On November 18, 2022, I gave a talk at the Osher Lifelong Learning Institute at the University of Southern Maine in Portland. Thanks to John Muthyala and Donna Anderson for the invite.
No, I wasn’t there to talk about Jane Austen and monsters. Well, of course I found a way to talk about Austen, but this talk was about writing a memoir about my cancer year. It was about talking about what writing does for us as a therapeutic mode of expression and how writing can help others understand us.
So, I talked and led an activity for about an hour on writing my memoir and a visual essay (a streamlined version of my memoir that focused on the passages about hair but added photos). The activity itself was focused on asking the audience to think about their own health and wellness (physical and mental) and to consider what they would share with people about a specific time in their lives in which they endured a medical problem, difficult experience, etc. I also asked them to think about the ways writing is illuminating for the writer and reader.
I met so many wonderful people in this learning community. A 93-year-old participant told me about his wife who passed away from breast cancer ten years ago at the age of 81. Another participant told me that she was a 30-year breast cancer survivor. Another talked about an out of body experience she had when she was recovering from a major health problem in the hospital. Many more people asked me questions and shared their experience with illness, including being a caretaker for someone battling cancer. We realized together that we all have stories to tell about our bodies, but sometimes we also tell the stories of other people’s bodies. We are not as separate as we might think we are when it comes to cancer.
The second half of the day featured USM professor Lisa Hibl, who led some exercises on writing. Lisa began with some poignant excerpts by Atul Gawande, Richard Seltzer, and Anatole Broyard on writing about illness. Then she read a few pieces of literature, two of which were by Walt Whitman and Emily Dickinson and two that were by contemporary authors comparing animals to humans in some way.
The Whitman piece is called “The Wound-Dresser” from his 1865 Drum-Taps collection. The Dickinson poem is “One need not be a chamber–to be haunted–.” I’m a huge Whitman and Dickinson fan–have been since Wendy Barker’s senior seminar at the University of Texas at San Antonio on Whitman and Dickinson. 🙂 The first section of Whitman poem (there are four) has an amazing final couplet that relates to what we were addressing:
What stays with you latest and deepest? of curious panics,
Of hard-fought engagements or sieges tremendous what deepest remains?
What stays with you? Which experiences, things, people in life are so important that you return to them again and again? Are there thoughts or feelings about them are so deep that it might be difficult to bring it all to the surface?
The Dickinson poem is one I have not read in a while, but it fits perfectly with my monsters book. There are monsters of the mind much scarier than what you might find outside of yourself:
One need not be a chamber—to be haunted—
One need not be a House—
The Brain—has Corridors surpassing
Assassin—hid in Our Apartment—
Be Horror’s least—
The Prudent—carries a Revolver—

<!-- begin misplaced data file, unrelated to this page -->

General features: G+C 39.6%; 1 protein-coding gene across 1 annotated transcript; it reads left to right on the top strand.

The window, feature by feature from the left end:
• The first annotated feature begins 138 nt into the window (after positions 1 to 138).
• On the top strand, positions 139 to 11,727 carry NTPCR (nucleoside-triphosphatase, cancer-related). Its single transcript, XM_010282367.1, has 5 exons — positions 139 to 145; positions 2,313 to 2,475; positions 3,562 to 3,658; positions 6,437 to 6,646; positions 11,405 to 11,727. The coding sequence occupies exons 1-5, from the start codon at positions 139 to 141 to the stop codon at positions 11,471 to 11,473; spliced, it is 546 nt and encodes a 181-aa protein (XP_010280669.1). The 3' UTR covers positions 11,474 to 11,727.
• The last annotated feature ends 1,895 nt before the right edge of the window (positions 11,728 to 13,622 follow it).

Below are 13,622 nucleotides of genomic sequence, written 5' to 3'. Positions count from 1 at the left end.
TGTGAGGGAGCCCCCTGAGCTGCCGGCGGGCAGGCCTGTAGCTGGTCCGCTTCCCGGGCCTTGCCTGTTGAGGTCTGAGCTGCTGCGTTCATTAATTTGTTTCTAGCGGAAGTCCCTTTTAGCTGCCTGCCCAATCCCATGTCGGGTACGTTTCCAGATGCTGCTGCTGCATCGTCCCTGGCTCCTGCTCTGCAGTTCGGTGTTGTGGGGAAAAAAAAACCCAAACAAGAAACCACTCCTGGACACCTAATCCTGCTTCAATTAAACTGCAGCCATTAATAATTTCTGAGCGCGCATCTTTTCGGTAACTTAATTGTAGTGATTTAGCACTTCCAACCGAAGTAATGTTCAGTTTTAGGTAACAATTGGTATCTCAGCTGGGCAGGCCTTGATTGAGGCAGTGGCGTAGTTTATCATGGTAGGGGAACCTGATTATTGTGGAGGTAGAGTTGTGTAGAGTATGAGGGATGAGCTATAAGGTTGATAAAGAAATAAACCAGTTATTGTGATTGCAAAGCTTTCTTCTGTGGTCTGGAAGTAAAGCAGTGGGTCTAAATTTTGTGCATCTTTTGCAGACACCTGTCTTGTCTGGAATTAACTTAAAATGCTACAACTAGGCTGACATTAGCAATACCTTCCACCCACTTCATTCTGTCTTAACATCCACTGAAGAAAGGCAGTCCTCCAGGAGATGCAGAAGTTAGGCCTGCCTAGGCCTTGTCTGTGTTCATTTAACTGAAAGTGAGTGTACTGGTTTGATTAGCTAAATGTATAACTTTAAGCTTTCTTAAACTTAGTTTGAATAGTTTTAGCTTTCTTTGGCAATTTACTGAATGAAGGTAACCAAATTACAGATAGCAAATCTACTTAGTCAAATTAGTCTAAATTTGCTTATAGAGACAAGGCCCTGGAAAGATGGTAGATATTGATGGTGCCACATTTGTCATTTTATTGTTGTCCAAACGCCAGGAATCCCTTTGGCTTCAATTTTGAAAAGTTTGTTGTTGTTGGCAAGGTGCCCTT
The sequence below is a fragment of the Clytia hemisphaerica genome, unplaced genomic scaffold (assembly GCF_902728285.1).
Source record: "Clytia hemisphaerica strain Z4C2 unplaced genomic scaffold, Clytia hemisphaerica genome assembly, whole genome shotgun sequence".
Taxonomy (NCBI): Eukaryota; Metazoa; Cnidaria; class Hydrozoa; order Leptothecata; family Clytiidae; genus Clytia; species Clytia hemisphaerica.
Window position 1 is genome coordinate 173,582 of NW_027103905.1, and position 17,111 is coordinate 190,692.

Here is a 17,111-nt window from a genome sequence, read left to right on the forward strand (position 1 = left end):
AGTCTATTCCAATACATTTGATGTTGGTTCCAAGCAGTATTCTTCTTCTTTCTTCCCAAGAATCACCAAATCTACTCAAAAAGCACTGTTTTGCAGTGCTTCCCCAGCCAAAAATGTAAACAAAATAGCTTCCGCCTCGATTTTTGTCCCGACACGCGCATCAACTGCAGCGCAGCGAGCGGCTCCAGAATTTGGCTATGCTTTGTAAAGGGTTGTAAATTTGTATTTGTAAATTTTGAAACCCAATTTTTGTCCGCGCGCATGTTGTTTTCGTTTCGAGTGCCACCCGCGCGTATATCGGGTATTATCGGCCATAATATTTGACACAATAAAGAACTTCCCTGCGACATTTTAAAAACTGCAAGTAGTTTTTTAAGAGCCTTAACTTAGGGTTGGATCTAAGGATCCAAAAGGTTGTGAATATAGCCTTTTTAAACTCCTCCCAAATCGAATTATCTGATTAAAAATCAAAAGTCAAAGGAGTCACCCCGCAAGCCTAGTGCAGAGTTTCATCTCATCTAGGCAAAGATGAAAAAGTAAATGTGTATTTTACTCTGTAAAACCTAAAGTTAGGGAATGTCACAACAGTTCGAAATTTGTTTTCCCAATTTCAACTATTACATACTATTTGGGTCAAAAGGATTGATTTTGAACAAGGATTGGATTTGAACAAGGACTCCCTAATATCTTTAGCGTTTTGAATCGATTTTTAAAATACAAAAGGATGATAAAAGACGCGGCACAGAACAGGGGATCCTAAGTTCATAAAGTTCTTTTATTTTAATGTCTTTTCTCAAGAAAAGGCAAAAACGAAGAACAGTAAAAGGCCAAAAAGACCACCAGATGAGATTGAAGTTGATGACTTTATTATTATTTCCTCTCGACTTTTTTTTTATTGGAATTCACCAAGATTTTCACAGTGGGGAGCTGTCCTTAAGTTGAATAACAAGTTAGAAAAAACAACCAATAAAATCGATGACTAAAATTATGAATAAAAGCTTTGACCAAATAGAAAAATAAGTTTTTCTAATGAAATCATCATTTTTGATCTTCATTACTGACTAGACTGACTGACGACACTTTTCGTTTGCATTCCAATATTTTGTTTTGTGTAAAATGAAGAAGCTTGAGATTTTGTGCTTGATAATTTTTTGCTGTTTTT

He bolts the Door,
O’erlooking a Superior Spectre
Dickinson is my favorite poet. I mean I read her work for fun. When I was an undergrad I became obsessed with her work–read it all! Returning to it is such a delight as it felt like Lisa picked this poem just for me–she didn’t. 🙂 Dickinson reminds us that we are our minds; our minds are the monsters. We make the monsters, and they are closer than we think. How do we grapple with those monsters? When can we do this in writing? (I know I did this in my memoir.)
The contemporary works Lisa shared surprised me! One is Brian Doyle’s “Joyas Volardores.” It is an essay from 2005 about scale–particularly between the size of a hummingbird’s heart and that of a whale’s. I taught this essay in a composition class almost 15 years ago and had forgotten about it. I think I’ll add it to my Animal Studies class when I teach it again.
Elisabeth Tova Bailey’s 2017 book The Sound of a Wild Snail Eating was also a surprise. It’s about sound, scale, and pace. Yes, it’s about a snail, but it’s much more than that. It’s a memoir about the author’s odd illness and her being bedridden and watching a real snail move around her room. Sometimes our life forces us to pause and notice the minutiae of life and its grandiosity.
Lisa finished up by giving the audience some writing prompts and between 2 to 10 minutes to respond to them. Here are some of them:
- What kind of conversation would you have with your favorite author? What might it reveal about you?
- What is a diagnosis? Is it personal or public? Is it a state of being? How would you tell a story about a diagnosis? What is the story that would be put under the spotlight?
- What’s in the shadows? What do you tell the public (in the spotlight) and what’s inside of you that you haven’t yet shared (in the shadows still)?
- What images help you tell stories? What’s the story behind the images?
- What stays with you latest and deepest, as Whitman asks?
The image that stuck with me throughout my cancer year was that of a roller coaster. All the ups and downs. The scariness. The sickness. The waiting for the ride to end. As I said in my talk yesterday, the ride became a state of being.
I think you all know which author I would talk to. Drum roll please…..Jane Austen. What would we talk about? We’d talk about family, friends, marriage, independence, and, of course, writing!
With whom would you converse, and why? Drop your answers in the comments!
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